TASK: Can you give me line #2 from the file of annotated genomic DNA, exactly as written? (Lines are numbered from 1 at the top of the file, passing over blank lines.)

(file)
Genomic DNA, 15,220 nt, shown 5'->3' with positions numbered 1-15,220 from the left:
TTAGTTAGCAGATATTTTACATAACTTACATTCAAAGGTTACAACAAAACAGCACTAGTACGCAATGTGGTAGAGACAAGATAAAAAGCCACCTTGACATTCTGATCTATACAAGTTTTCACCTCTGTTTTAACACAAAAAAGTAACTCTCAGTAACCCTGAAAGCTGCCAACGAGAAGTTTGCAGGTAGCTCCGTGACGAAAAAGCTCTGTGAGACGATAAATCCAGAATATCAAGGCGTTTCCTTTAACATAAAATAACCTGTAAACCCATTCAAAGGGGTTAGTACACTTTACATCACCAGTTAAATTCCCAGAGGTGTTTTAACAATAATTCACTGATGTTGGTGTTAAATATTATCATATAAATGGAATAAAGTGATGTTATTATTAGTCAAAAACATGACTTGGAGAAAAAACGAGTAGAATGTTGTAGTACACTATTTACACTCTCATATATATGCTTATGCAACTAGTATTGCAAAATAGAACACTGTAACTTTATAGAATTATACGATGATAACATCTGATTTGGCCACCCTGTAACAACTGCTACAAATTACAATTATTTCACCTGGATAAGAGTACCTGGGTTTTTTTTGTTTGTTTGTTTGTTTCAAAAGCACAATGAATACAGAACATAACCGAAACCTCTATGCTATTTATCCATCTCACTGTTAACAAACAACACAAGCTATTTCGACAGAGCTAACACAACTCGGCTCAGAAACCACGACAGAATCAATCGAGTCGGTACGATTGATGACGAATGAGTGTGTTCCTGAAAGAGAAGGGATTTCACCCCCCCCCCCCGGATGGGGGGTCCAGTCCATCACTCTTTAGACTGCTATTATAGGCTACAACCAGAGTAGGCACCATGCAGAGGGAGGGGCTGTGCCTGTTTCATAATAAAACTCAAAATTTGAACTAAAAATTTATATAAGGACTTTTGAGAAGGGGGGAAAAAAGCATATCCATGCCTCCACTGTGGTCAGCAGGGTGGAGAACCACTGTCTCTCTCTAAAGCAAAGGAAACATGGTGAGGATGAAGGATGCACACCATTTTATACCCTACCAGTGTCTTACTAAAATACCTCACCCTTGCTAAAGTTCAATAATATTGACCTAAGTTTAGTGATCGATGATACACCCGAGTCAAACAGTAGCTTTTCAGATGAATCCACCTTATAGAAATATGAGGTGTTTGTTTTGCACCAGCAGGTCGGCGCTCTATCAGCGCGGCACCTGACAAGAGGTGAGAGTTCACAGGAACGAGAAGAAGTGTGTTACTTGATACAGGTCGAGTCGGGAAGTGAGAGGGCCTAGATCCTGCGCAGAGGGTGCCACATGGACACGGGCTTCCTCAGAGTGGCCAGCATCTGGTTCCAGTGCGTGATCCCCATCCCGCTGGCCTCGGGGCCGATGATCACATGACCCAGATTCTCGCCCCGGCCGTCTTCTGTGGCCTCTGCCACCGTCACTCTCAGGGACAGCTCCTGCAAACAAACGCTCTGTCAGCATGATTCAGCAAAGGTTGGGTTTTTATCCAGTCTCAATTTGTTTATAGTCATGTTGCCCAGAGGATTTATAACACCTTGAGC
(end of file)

TTAGTTAGCAGATATTTTACATAACTTACATTCAAAGGTTACAACAAAACAGCACTAGTACGCAATGTGGTAGAGACAAGATAAAAAGCCACCTTGACATTCTGATCTATACAAGTTTTCACCTCTGTTTTAACACAAAAAAGTAACTCTCAGTAACCCTGAAAGCTGCCAACGAGAAGTTTGCAGGTAGCTCCGTGACGAAAAAGCTCTGTGAGACGATAAATCCAGAATATCAAGGCGTTTCCTTTAACATAAAATAACCTGTAAACCCATTCAAAGGGGTTAGTACACTTTACATCACCAGTTAAATTCCCAGAGGTGTTTTAACAATAATTCACTGATGTTGGTGTTAAATATTATCATATAAATGGAATAAAGTGATGTTATTATTAGTCAAAAACATGACTTGGAGAAAAAACGAGTAGAATGTTGTAGTACACTATTTACACTCTCATATATATGCTTATGCAACTAGTATTGCAAAATAGAACACTGTAACTTTATAGAATTATACGATGATAACATCTGATTTGGCCACCCTGTAACAACTGCTACAAATTACAATTATTTCACCTGGATAAGAGTACCTGGGTTTTTTTTGTTTGTTTGTTTGTTTCAAAAGCACAATGAATACAGAACATAACCGAAACCTCTATGCTATTTATCCATCTCACTGTTAACAAACAACACAAGCTATTTCGACAGAGCTAACACAACTCGGCTCAGAAACCACGACAGAATCAATCGAGTCGGTACGATTGATGACGAATGAGTGTGTTCCTGAAAGAGAAGGGATTTCACCCCCCCCCCCCGGATGGGGGGTCCAGTCCATCACTCTTTAGACTGCTATTATAGGCTACAACCAGAGTAGGCACCATGCAGAGGGAGGGGCTGTGCCTGTTTCATAATAAAACTCAAAATTTGAACTAAAAATTTATATAAGGACTTTTGAGAAGGGGGGAAAAAAGCATATCCATGCCTCCACTGTGGTCAGCAGGGTGGAGAACCACTGTCTCTCTCTAAAGCAAAGGAAACATGGTGAGGATGAAGGATGCACACCATTTTATACCCTACCAGTGTCTTACTAAAATACCTCACCCTTGCTAAAGTTCAATAATATTGACCTAAGTTTAGTGATCGATGATACACCCGAGTCAAACAGTAGCTTTTCAGATGAATCCACCTTATAGAAATATGAGGTGTTTGTTTTGCACCAGCAGGTCGGCGCTCTATCAGCGCGGCACCTGACAAGAGGTGAGAGTTCACAGGAACGAGAAGAAGTGTGTTACTTGATACAGGTCGAGTCGGGAAGTGAGAGGGCCTAGATCCTGCGCAGAGGGTGCCACATGGACACGGGCTTCCTCAGAGTGGCCAGCATCTGGTTCCAGTGCGTGATCCCCATCCCGCTGGCCTCGGGGCCGATGATCACATGACCCAGATTCTCGCCCCGGCCGTCTTCTGTGGCCTCTGCCACCGTCACTCTCAGGGACAGCTCCTGCAAACAAACGCTCTGTCAGCATGATTCAGCAAAGGTTGGGTTTTTATCCAGTCTCAATTTGTTTATAGTCATGTTGCCCAGAGGATTTATAACACCTTGAGC